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Thursday, 21 January 2016

BETT and London traffic

Yesterday was such a busy day! I had a full breakfast at the hotel and then headed off to the BETT show. Apart from the A13 being very busy, I got to the venue without any trouble and easily got parked. The whole day was pretty full-on! I got into all the seminars that I wanted and was particularly excited to hear Professor Sugata Mitra speak about the concept of The School in the Cloud.

For those that haven't heard of him, he was working in India and did an experiment where he put a computer with Internet access into a wall, in villages with no school, and then observed how children taught themselves and each other. He's a really engaging speaker. Yesterday, he was talking about how schools of today prepare children for work places of the past. If we want a workforce with the skills needed for today and the future, we need radical change. A couple of his more controversial ideas included being able to use a mobile phone and the Internet during exams, and more self-organised learning. 

I also attended various talks on Further Education, which feels a bit weird to me. I'm still naturally drawn towards primary discussions and resources. I have to keep reminding myself that those days have gone. There has been a lot of talk about apprenticeships, engaging with learners and employers and about the importance of learners creating their personal branding towards employment.

Today, I haven't been very well at all. Yesterday evening, my brother David came over and joined me for dinner, which was great but then when I went back to my room, I started with a really aggressive migraine. This morning, I still had the headache and I felt a bit coldy but I had a Lemsip and pressed on. 

I went in a little bit later in the hope of quieter traffic. As I joined the A13 slip road, I was a bit shocked to see stationary traffic. We didn't move for about half an hour and nothing came past in the opposite direction. It was obvious there had been an accident. I eventually found out that the air ambulance had attended and the whole road was closed. It's a shame they couldn't have closed the slip roads though, instead of letting people join the chaos. Anyway, by the time I got there, I just went straight in - no queuing.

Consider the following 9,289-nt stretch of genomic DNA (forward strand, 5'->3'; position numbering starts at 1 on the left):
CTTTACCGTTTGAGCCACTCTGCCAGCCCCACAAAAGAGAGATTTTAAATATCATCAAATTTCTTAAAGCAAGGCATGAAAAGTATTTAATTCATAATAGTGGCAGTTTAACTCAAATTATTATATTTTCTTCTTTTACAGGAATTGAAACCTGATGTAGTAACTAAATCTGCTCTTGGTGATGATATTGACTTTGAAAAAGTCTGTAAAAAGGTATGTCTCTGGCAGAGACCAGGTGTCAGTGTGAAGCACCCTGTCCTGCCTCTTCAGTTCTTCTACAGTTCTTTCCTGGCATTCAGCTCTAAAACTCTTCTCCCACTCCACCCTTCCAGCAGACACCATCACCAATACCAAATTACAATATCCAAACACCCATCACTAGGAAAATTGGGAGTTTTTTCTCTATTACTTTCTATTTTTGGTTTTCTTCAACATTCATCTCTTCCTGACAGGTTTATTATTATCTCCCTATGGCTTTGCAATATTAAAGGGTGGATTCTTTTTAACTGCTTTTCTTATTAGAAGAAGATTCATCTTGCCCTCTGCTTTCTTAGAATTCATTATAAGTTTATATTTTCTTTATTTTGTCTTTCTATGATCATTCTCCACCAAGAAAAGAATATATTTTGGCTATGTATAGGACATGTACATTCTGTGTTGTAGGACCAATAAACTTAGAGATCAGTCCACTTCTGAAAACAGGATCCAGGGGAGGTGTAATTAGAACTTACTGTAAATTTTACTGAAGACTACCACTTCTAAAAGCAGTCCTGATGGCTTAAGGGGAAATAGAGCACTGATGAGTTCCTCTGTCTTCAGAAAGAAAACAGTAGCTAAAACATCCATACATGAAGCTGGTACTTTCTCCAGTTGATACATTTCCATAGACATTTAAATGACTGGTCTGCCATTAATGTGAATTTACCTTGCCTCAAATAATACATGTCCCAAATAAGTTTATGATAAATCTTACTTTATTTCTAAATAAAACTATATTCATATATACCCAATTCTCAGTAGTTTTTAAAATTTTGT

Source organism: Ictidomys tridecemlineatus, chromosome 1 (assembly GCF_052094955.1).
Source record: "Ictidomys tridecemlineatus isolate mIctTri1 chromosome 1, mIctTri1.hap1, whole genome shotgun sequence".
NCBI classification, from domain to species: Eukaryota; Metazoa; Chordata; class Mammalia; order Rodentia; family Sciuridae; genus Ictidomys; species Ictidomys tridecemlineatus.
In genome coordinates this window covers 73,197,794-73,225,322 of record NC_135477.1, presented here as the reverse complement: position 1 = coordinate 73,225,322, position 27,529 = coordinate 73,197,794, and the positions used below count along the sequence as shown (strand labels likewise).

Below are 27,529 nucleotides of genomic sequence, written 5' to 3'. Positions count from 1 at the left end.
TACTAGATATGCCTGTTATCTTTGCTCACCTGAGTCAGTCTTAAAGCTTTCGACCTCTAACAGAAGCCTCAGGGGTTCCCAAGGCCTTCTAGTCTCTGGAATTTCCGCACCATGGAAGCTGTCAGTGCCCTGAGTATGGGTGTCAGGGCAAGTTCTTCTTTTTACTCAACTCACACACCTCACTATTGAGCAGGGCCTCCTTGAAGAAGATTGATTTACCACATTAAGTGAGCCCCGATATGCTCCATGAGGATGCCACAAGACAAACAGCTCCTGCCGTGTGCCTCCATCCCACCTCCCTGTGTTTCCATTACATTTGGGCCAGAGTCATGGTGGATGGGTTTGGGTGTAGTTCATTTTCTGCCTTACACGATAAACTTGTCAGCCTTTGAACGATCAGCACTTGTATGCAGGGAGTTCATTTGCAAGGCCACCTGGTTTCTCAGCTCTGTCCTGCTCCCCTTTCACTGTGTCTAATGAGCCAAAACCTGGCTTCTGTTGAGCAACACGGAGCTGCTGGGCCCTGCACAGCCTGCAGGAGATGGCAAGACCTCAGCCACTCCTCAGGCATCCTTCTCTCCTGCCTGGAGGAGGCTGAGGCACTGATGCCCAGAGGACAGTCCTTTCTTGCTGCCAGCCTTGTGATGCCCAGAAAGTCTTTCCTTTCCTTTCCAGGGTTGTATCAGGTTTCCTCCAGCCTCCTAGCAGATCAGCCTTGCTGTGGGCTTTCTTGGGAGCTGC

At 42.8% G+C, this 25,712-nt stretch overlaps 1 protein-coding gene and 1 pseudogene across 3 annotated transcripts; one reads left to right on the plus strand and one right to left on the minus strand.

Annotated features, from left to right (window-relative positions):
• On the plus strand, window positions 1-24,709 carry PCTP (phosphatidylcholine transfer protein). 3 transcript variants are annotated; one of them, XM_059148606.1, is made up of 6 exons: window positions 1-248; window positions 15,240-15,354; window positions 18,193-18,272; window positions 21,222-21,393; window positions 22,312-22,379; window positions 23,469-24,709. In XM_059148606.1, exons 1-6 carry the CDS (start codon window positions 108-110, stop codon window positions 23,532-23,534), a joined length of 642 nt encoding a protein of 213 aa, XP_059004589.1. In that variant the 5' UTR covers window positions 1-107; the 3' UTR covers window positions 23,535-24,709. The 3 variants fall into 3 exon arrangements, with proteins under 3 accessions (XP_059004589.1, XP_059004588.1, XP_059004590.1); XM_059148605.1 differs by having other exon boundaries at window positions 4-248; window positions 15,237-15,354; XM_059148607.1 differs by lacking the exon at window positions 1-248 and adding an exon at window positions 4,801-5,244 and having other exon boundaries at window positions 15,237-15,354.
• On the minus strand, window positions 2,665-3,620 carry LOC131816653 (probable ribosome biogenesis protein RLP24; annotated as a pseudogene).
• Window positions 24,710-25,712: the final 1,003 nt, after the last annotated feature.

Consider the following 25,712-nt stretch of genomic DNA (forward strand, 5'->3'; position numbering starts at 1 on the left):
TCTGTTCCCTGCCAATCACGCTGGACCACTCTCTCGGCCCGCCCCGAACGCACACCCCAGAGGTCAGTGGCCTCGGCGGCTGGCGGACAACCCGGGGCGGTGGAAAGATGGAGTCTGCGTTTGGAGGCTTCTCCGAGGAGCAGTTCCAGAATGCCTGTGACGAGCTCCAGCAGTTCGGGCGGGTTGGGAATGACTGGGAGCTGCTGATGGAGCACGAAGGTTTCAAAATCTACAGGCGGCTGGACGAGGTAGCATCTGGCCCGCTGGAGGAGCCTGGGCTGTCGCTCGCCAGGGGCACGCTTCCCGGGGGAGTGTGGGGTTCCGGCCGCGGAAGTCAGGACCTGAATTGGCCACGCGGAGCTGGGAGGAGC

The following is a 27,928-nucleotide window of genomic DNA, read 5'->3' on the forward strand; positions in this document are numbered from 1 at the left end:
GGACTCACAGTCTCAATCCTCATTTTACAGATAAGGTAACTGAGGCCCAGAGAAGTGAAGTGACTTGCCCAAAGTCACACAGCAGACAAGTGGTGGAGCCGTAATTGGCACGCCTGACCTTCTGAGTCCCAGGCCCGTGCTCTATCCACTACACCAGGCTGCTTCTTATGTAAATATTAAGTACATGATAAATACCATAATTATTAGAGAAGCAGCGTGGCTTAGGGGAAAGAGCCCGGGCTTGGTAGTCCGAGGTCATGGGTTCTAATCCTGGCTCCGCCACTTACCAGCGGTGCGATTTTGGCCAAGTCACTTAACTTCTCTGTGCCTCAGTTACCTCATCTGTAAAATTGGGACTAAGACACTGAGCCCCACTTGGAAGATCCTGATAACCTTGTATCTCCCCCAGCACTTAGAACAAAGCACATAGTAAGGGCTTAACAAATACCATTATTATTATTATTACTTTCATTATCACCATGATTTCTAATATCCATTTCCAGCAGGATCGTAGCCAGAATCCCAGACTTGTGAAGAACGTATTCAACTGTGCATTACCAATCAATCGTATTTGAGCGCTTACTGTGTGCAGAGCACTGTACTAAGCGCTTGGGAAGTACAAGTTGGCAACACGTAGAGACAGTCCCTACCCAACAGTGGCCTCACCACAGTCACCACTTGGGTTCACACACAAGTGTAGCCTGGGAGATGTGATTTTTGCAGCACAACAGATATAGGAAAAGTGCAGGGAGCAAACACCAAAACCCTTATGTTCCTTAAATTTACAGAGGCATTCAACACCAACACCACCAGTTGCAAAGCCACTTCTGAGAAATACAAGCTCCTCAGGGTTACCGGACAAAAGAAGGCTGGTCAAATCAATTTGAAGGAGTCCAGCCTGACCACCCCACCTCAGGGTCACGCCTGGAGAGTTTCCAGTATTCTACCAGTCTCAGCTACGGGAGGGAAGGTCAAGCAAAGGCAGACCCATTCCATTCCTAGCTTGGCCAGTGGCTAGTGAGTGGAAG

Many companies plan major announcements to coincide with BETT. This year Microsoft have announced that they have bought MinecraftEdu and are changing it and releasing it with a new pricing structure. I was rather concerned because we've just bought it for Family Learning and the new pricing just wouldn't work for us. I spoke to them though, and we can continue using what we have bought and don't have to buy the new version. 

Today, I survived until about 2 o' clock and then I felt so rough, I gave up and came back to the hotel. I'm reluctant to call it the flu but it's certainly a bad cold and my whole body aches. I've slept for a couple of hours and then had dinner but I still feel achy. I hope it goes away soon. I really don't fancy driving home while I feel like this.

It's the first time I've been to anything like this on my own, using a wheelchair, so I wanted to reflect a little on that too. I'm amazed that I have managed to cover such huge distances, self propelling myself, without too much difficulty. The vast majority of exhibitors have been very friendly and polite. I've had so many comments about my flashing wheels! They are a really useful talking point. The only people that have bordered on the rude side have been non-English. It's funny, I feel a bit guilty for making that observation.. but it's true. Many Chinese and Korean exhibitors haven't engaged with me at all, not even returning a smile. There are a lot of Scandinavian people at the show and they are really bad for just walking into/through you. The Americans have generally been fine, except for offering to help but not listening to the answer. Like yesterday, a lady was determined to open a door for me but my thumb was caught in the handle and she nearly wrenched my thumb off. In making these observations, I don't mean to judge or generalise but maybe there are cultural issues at play. I'm guessing that certain nationalities aren't used to seeing disabled people in this kind of context. I know from when we lived in Finland that the Nordics don't have the same rules about personal space that we have and when my head is at their elbow, bag and bum height, it's a bit of a dodging game. I've discovered that if  a loud 'excuse me please' doesn't work, just barging through and running over toes gets people to move. :)

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